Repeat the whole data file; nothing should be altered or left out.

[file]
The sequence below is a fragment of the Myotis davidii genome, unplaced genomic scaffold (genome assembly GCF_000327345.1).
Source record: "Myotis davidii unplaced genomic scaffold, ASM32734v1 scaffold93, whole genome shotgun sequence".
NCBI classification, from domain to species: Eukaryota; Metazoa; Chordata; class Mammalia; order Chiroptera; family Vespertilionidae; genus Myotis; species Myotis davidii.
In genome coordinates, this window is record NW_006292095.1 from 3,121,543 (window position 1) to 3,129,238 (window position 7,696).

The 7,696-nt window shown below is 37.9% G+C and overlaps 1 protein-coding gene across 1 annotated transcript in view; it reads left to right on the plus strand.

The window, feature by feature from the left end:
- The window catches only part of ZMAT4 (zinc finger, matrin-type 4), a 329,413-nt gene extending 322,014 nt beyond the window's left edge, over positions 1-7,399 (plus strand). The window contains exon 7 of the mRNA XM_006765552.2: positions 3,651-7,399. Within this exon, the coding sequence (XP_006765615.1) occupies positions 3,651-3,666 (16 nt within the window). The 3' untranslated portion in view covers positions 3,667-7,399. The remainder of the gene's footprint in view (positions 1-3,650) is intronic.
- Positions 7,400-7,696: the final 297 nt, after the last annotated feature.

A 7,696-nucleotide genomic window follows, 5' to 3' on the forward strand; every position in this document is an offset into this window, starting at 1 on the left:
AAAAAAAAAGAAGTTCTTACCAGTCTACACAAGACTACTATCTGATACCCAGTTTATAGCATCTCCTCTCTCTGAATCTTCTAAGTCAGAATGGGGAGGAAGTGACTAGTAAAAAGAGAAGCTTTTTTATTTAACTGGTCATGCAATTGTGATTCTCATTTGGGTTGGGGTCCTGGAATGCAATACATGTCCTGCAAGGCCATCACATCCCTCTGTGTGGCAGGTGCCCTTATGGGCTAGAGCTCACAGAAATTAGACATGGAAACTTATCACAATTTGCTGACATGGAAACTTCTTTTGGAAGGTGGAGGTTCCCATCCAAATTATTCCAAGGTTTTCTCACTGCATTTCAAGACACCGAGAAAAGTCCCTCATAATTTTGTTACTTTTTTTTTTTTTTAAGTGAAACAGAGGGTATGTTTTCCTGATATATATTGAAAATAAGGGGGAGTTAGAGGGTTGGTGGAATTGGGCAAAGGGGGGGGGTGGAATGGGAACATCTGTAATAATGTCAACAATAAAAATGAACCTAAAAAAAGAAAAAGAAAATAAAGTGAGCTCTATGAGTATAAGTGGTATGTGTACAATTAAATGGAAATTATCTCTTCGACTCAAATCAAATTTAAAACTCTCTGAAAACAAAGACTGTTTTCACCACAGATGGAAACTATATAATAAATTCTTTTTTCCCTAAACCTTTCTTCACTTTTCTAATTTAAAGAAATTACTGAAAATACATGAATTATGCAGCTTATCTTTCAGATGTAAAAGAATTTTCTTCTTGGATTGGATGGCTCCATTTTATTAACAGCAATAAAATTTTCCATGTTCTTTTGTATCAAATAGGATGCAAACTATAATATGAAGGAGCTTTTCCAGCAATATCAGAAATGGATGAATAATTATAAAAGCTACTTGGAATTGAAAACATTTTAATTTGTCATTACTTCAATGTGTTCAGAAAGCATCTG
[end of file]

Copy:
The sequence below is a fragment of the Myotis davidii genome, unplaced genomic scaffold (genome assembly GCF_000327345.1).
Source record: "Myotis davidii unplaced genomic scaffold, ASM32734v1 scaffold93, whole genome shotgun sequence".
NCBI classification, from domain to species: Eukaryota; Metazoa; Chordata; class Mammalia; order Chiroptera; family Vespertilionidae; genus Myotis; species Myotis davidii.
In genome coordinates, this window is record NW_006292095.1 from 3,121,543 (window position 1) to 3,129,238 (window position 7,696).

The 7,696-nt window shown below is 37.9% G+C and overlaps 1 protein-coding gene across 1 annotated transcript in view; it reads left to right on the plus strand.

The window, feature by feature from the left end:
- The window catches only part of ZMAT4 (zinc finger, matrin-type 4), a 329,413-nt gene extending 322,014 nt beyond the window's left edge, over positions 1-7,399 (plus strand). The window contains exon 7 of the mRNA XM_006765552.2: positions 3,651-7,399. Within this exon, the coding sequence (XP_006765615.1) occupies positions 3,651-3,666 (16 nt within the window). The 3' untranslated portion in view covers positions 3,667-7,399. The remainder of the gene's footprint in view (positions 1-3,650) is intronic.
- Positions 7,400-7,696: the final 297 nt, after the last annotated feature.

A 7,696-nucleotide genomic window follows, 5' to 3' on the forward strand; every position in this document is an offset into this window, starting at 1 on the left:
AAAAAAAAAGAAGTTCTTACCAGTCTACACAAGACTACTATCTGATACCCAGTTTATAGCATCTCCTCTCTCTGAATCTTCTAAGTCAGAATGGGGAGGAAGTGACTAGTAAAAAGAGAAGCTTTTTTATTTAACTGGTCATGCAATTGTGATTCTCATTTGGGTTGGGGTCCTGGAATGCAATACATGTCCTGCAAGGCCATCACATCCCTCTGTGTGGCAGGTGCCCTTATGGGCTAGAGCTCACAGAAATTAGACATGGAAACTTATCACAATTTGCTGACATGGAAACTTCTTTTGGAAGGTGGAGGTTCCCATCCAAATTATTCCAAGGTTTTCTCACTGCATTTCAAGACACCGAGAAAAGTCCCTCATAATTTTGTTACTTTTTTTTTTTTTTAAGTGAAACAGAGGGTATGTTTTCCTGATATATATTGAAAATAAGGGGGAGTTAGAGGGTTGGTGGAATTGGGCAAAGGGGGGGGGTGGAATGGGAACATCTGTAATAATGTCAACAATAAAAATGAACCTAAAAAAAGAAAAAGAAAATAAAGTGAGCTCTATGAGTATAAGTGGTATGTGTACAATTAAATGGAAATTATCTCTTCGACTCAAATCAAATTTAAAACTCTCTGAAAACAAAGACTGTTTTCACCACAGATGGAAACTATATAATAAATTCTTTTTTCCCTAAACCTTTCTTCACTTTTCTAATTTAAAGAAATTACTGAAAATACATGAATTATGCAGCTTATCTTTCAGATGTAAAAGAATTTTCTTCTTGGATTGGATGGCTCCATTTTATTAACAGCAATAAAATTTTCCATGTTCTTTTGTATCAAATAGGATGCAAACTATAATATGAAGGAGCTTTTCCAGCAATATCAGAAATGGATGAATAATTATAAAAGCTACTTGGAATTGAAAACATTTTAATTTGTCATTACTTCAATGTGTTCAGAAAGCATCTG